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1964 Giulia Spider Normale, 1991 164S 5-speed
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Discussion Starter #1
I am sure there is a better descriptive name for these panels. They appear to help direct air to the radiator. My car (not pictured) is missing them so a lot of air goes right by the rad.
Does anyone have a spare set or some guidelines for fabricating a pair?. I'm guessing they are hard plastic? These seem like an ideal item for 3-D printing.

Thanks.
1674565
 

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Plastic bulkhead pieces. I may have a set, must search through some boxes.
 

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I suspect many are just thrown away when a 164 is trashed.

I'm not really sure they are needed, as at speed, the amount of air blowing through the radiator is probably sufficient even without the shields, and at idle, car not moving, the fan is going to pull through whatever air it can, and the shields then mean little or nothing. With them gone, more cooler air can flow through the engine bay, keeping it a little cooler in general?

For the 24V engine, many take off the lhs part (driver's side), to enable cooler air to blow past the hot ignition modules which are under the aircleaner box. Only thing to remember then is to be sure to clean and lube with dielectric grease their attached multiconnectors. That's the way I ran my LS with zero coolant problems.
 

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1964 Giulia Spider Normale, 1991 164S 5-speed
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63 Posts
Discussion Starter #4
Plastic bulkhead pieces. I may have a set, must search through some boxes.
That would be awesome. My mechanic felt that they are beneficial for cooling flow, especially the larger one on the driver's side.
 

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I am sure there is a better descriptive name for these panels. They appear to help direct air to the radiator. My car (not pictured) is missing them so a lot of air goes right by the rad.
Does anyone have a spare set or some guidelines for fabricating a pair?. I'm guessing they are hard plastic? These seem like an ideal item for 3-D printing.

Thanks.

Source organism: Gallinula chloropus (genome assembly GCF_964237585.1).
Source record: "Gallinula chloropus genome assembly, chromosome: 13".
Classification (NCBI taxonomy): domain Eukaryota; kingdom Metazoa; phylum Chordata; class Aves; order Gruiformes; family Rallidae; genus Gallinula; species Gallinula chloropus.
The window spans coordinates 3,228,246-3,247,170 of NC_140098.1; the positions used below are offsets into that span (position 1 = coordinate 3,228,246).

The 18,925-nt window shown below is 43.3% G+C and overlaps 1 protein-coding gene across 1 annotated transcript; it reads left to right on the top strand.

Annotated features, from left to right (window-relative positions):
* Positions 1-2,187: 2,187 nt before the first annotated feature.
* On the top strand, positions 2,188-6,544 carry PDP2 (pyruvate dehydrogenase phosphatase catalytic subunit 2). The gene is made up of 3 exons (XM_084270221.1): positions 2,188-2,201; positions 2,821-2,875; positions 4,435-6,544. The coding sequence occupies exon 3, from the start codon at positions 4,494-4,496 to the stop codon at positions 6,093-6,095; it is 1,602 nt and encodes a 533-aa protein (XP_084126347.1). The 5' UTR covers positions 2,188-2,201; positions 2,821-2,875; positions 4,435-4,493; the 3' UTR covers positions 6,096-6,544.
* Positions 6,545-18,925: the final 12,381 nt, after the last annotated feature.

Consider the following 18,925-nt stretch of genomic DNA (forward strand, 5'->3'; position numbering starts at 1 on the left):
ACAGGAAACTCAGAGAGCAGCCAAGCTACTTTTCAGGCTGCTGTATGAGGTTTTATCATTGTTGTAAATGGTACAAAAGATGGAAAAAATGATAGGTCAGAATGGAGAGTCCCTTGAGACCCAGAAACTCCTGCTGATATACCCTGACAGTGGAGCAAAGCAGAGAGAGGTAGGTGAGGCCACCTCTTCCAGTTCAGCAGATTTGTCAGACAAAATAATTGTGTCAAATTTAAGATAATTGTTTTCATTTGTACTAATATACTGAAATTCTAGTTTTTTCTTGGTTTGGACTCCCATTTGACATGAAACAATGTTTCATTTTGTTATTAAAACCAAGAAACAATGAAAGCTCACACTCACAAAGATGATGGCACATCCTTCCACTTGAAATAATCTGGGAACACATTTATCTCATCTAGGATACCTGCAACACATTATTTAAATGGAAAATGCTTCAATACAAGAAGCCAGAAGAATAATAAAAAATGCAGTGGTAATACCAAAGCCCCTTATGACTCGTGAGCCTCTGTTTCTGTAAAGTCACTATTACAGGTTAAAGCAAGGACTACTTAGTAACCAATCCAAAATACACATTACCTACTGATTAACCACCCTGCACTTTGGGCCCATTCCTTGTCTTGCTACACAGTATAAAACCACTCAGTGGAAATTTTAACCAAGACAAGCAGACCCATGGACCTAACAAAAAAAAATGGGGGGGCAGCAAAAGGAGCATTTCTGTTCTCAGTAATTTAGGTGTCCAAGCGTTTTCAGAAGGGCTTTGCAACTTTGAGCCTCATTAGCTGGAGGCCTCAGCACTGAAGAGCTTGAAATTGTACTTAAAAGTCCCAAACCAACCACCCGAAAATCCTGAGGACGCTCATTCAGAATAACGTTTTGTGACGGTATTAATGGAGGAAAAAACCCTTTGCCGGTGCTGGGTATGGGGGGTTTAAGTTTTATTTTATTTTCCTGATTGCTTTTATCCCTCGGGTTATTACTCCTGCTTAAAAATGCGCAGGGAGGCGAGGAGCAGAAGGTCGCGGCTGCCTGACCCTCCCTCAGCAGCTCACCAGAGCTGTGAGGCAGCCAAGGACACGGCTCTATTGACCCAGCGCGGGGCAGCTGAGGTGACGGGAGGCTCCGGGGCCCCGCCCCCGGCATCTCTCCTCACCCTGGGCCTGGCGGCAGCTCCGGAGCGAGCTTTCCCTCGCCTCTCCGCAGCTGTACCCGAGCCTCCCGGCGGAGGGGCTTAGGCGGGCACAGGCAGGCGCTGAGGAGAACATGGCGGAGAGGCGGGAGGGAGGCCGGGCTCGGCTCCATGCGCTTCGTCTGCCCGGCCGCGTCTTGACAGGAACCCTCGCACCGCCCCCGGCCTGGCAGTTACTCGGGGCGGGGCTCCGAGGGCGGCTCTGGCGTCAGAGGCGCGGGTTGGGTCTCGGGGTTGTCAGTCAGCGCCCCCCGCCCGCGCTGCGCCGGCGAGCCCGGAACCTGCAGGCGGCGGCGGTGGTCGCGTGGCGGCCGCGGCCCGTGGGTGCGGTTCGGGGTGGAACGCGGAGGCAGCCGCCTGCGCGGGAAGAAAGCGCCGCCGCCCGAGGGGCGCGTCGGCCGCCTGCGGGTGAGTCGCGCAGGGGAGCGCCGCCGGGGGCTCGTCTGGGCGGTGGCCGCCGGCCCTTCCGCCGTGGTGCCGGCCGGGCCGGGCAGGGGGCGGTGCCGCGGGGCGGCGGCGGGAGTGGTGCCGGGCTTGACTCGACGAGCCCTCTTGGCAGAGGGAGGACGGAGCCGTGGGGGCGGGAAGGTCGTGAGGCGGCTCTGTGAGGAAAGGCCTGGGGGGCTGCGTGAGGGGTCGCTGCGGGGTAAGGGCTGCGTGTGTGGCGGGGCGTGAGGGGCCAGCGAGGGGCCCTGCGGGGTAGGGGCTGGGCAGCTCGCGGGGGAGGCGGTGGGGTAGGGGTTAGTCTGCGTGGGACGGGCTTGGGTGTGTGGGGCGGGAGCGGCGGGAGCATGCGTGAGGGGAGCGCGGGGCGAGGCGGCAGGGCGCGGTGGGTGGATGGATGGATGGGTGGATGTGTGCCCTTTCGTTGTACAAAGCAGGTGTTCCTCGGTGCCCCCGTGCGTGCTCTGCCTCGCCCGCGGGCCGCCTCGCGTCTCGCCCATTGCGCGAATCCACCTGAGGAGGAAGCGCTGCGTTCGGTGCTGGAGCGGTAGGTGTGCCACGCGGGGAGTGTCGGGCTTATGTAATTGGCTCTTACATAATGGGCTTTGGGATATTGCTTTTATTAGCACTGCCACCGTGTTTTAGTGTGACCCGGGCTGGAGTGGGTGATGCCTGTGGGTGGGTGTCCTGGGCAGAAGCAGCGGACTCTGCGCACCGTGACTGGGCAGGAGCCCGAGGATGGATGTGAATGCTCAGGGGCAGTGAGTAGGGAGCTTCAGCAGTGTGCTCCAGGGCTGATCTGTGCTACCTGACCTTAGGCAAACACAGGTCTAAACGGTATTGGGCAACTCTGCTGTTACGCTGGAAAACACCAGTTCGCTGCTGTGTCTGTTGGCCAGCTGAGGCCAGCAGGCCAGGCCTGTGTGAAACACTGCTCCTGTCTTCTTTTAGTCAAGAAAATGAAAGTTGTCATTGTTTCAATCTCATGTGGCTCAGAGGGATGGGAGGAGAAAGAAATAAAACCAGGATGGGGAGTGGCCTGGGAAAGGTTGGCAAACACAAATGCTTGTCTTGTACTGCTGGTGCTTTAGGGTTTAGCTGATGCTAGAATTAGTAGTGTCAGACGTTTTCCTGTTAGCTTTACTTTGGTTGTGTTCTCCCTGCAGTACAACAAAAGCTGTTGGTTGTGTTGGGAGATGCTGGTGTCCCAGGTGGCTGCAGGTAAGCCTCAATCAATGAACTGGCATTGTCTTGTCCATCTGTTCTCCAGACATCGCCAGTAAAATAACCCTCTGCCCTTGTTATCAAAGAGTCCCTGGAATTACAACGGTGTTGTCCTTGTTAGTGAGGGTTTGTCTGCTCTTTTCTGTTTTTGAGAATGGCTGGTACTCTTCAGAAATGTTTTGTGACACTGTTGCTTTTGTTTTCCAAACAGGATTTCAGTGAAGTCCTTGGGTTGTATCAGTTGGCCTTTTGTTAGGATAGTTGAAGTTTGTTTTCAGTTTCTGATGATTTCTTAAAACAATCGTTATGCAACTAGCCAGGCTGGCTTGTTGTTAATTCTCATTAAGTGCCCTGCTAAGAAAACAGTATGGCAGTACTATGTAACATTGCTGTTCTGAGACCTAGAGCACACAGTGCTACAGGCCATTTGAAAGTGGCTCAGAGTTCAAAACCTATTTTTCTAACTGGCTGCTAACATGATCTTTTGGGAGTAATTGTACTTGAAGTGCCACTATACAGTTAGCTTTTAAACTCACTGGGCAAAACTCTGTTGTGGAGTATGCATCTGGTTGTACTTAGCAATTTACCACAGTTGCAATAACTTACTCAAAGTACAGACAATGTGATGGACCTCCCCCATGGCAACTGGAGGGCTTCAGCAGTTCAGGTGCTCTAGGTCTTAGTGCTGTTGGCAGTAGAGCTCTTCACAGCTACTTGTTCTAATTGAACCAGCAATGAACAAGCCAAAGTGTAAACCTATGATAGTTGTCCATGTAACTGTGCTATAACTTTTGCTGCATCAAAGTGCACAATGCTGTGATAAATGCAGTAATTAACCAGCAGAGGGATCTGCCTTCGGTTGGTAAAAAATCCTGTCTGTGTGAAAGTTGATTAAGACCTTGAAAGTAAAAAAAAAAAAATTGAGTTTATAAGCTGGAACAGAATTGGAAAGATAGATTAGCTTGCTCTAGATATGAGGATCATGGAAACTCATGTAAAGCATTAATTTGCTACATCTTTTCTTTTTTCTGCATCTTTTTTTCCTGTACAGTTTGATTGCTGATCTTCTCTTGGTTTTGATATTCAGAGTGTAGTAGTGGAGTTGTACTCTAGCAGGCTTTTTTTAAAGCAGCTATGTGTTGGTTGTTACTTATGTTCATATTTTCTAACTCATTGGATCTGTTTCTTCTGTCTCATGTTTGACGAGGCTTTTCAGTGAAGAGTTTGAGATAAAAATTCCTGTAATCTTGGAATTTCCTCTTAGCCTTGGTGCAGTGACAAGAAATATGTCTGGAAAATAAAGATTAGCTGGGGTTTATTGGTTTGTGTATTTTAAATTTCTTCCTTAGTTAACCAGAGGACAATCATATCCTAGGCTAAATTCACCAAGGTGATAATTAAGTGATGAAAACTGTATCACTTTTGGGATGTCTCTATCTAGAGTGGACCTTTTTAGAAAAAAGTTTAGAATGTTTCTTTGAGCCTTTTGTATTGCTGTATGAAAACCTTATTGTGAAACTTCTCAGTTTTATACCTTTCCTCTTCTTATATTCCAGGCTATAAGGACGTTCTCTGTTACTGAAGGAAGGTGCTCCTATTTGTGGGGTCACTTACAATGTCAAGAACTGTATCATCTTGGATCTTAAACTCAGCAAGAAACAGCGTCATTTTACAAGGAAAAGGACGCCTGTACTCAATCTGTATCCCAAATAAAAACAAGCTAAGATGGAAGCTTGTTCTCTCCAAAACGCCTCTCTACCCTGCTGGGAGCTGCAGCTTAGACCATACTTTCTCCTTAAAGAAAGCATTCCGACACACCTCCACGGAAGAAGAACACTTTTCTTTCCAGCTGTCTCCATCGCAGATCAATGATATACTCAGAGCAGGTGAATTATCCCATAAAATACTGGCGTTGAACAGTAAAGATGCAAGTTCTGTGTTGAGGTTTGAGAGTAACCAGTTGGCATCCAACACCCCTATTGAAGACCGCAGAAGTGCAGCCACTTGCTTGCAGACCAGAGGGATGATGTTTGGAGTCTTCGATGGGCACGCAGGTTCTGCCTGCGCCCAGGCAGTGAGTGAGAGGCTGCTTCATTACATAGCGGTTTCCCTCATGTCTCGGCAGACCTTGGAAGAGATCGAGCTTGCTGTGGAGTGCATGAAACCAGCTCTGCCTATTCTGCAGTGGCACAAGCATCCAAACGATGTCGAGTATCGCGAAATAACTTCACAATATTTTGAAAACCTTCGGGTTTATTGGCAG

View attachment 1674565
I have them if needed.
 

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I recall there may have been a TSB about removing these at some point for the 24V car,,, been a long time so I can;t remember exactly...
 
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I remember the same thing, thus I removed the driver's side one for better 24V ignition electronic components cooling. As I had surmised previously, I'm not sure they are needed in any case if one thinks about what is happening when. But, just my thoughts about them. I do have them on my 91S, and might try an experiment to see if the engine temp gauge reads differently at various times.
 

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1964 Giulia Spider Normale, 1991 164S 5-speed
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63 Posts
Discussion Starter #8
I remember the same thing, thus I removed the driver's side one for better 24V ignition electronic components cooling. As I had surmised previously, I'm not sure they are needed in any case if one thinks about what is happening when. But, just my thoughts about them. I do have them on my 91S, and might try an experiment to see if the engine temp gauge reads differently at various times.
The car is new to me so I don't have many data points but coolant seemed to be about 210-220°F while moving on a 60°F day. However, I'm in California and it was 79°F yesterday (yes, in February). I'm looking for any extra cooling flow I can get. If removing them for 24V cars allows flow around the radiator, then having them in place would seem to be useful for increased flow to the radiator. Worth a shot. I have a '91S.
 

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I don't think it changes the flow through the radiator if the shields are not there, the car speed being enough to do the job. The fan almost never runs when the car is moving, except maybe in stop and go. When the fan runs, it pulls air through the radiator regardless of any effect the shields might have, IMO. Still, use them if you got them I guess. Makes the area look a little neater if nothing else.

The removal for the 24V cars is supposedly to keep the ignition modules from overheating and failing when driving down the road. They are fragile anyway, had one fail on me. Never had an overheating problem with the LS set up that way. They almost need their own little duct and fan for controlling their temps, esp at idle. Either that or a couple of those little electric cooling devices, as found in 12V mini hot/cold boxes for cars.

My 91S temps always indicate approx 175-190F, regardless of how I drive, all year around here. Just a thought, check the coolant temperature of your car at the thermostat housing with a temperature laser gun. See if your gauge is reading correctly. If it is, check the temperature at idle when the fan turns on to see what the temperature is then.
 
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